Monday, September 29, 2008

What happens in your brain when you have bipolar disorder

I love studies like this. They help substantiate that diagnoses such as bipolar disorder are not just "behavioral problems." They come with true biochemical imbalances, that sometimes even affect the tissue structure of the brain. Hopefully, the more studies like this are done, the less people with bipolar disorder will be looked down upon by society, and will be able to get the care they need that truly corrects these imbalances.

In this study, the fatty acid composition of the orbitofrontal cortex was studied in 10 patients with bipolar disorder. Compared to 19 cortices in individuals who did not have bipolar disorder. (This was performed in post-mortem, or after all the patients had died.)

Those individuals who had had bipolar disorder had higher concentrations of arachidonic acid and lower concentrations of docosahexaenoic acid (DHA) than those who had not. In both populations, there was also a trend toward higher arachidonic acid concentration and lower DHA concentration that was related to the degree of alcohol consumption.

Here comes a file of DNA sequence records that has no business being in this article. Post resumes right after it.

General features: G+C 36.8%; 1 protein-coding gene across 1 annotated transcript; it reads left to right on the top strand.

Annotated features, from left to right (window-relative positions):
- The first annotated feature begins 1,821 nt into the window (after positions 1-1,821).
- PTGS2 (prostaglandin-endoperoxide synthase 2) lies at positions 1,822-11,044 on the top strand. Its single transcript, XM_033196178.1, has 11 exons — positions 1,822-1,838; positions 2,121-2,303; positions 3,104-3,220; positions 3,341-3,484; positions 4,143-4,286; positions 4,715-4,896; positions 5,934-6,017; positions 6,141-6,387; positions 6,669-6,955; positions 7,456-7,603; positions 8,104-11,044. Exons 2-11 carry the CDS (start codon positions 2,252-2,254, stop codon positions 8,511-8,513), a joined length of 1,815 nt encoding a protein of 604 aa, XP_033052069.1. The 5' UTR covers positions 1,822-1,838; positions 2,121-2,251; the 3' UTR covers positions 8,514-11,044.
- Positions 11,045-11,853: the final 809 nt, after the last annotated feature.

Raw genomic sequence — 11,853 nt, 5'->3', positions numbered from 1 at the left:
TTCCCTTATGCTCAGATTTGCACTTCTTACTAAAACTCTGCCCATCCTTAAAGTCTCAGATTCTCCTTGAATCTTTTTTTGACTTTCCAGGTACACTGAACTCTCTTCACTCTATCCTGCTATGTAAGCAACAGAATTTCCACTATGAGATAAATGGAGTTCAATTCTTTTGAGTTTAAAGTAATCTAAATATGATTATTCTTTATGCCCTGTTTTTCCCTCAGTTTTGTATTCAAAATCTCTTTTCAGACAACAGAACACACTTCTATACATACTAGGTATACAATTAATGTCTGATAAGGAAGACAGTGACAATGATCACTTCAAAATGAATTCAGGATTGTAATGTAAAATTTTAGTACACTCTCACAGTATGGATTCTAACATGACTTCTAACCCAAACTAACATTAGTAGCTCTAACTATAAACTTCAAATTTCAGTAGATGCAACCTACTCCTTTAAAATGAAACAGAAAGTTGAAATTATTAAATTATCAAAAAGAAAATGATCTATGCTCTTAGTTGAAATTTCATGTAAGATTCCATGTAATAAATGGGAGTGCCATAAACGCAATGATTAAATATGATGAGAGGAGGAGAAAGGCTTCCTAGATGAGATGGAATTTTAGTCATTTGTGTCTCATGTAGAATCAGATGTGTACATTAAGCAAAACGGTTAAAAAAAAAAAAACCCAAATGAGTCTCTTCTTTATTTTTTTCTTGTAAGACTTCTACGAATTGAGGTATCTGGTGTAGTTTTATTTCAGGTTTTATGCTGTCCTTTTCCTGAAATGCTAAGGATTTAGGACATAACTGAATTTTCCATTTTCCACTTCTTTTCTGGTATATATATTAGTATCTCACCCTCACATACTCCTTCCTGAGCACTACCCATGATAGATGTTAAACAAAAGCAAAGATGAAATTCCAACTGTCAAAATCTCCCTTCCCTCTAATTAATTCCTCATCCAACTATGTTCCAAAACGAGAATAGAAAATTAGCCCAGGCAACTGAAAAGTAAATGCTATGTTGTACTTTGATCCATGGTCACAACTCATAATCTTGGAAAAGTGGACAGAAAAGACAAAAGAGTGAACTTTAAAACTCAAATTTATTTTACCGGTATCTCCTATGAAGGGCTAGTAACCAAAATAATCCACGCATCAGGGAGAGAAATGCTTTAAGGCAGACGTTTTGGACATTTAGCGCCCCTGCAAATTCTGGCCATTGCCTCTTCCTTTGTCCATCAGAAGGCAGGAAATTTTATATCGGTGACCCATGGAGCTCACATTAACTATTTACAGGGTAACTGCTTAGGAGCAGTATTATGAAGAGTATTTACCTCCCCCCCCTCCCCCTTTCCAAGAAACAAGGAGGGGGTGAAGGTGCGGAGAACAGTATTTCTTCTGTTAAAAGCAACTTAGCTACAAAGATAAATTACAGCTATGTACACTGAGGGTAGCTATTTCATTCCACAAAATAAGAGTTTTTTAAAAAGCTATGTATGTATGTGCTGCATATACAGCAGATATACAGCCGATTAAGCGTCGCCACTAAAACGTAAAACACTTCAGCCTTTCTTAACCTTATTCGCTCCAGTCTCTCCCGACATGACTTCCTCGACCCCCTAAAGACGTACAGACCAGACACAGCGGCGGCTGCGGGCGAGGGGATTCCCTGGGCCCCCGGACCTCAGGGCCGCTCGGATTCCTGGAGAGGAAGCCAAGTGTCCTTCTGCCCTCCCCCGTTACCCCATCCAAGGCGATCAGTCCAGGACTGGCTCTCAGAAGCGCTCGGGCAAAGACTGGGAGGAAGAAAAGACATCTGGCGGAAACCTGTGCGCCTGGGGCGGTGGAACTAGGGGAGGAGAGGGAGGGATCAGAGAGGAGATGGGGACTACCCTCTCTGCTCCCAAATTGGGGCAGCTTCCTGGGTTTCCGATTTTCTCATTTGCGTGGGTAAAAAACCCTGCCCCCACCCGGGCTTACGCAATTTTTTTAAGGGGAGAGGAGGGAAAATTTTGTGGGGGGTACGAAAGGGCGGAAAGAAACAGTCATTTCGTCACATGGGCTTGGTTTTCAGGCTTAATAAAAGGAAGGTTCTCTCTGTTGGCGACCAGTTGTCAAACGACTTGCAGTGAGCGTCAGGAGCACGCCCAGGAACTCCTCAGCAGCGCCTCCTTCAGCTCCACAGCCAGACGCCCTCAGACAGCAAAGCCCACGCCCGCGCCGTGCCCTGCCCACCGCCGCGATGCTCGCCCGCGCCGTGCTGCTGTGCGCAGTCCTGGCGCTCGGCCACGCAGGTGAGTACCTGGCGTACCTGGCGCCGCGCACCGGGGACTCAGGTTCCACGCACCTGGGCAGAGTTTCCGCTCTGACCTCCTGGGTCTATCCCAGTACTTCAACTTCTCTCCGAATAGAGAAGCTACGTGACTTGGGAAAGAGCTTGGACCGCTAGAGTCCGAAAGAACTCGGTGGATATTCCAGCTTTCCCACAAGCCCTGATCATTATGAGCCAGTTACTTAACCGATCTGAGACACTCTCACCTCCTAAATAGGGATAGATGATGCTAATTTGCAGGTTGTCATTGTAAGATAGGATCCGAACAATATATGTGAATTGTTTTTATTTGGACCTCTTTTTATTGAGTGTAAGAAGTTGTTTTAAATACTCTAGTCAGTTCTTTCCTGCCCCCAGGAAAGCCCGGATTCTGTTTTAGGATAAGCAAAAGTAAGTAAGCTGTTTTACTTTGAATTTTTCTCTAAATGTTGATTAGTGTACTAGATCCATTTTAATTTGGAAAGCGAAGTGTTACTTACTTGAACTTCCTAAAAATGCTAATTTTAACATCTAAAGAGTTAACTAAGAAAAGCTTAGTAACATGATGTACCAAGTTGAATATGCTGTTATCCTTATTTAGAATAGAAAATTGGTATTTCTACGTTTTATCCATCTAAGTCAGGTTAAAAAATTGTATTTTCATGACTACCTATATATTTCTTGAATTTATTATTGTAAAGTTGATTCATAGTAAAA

A little visit over to Wikipedia gave me this information about the orbitofrontal cortex: Destruction...typically leads to a pattern of disinhibited behaviour. Examples include swearing excessively, hypersexuality, poor social interaction, compulsive gambling, excessive alcohol / smoking / drug use, and poor empathising ability. Disinhibited behaviour by patients with some forms of frontotemporal dementia is thought to be caused by degeneration of the OFC[8]. Patients with damage to the OFC tend to make rash decisions, and typically manage their finances poorly.

Sometimes it's easy to make judgments about a person's behavior and assume the person can just change them if they want to. It's reality that sometimes the problem is truly biological and that changing the nutritional status and/or the biochemistry of the brain is what is needed in order to help change behaviors.

McNamara RK, Jandacek R, Rider T, Tso P, Stanford KE, Hahn CG, Richtand NM. Deficits in docosahexaenoic acid and associated elevations in the metabolism of arachidonic acid and saturated fatty acids in the postmortem orbitofrontal cortex of patients with bipolar disorder. Psychiatry Res. 2008 Sep 30;160(3):285-99. Epub 2008 Aug 20.

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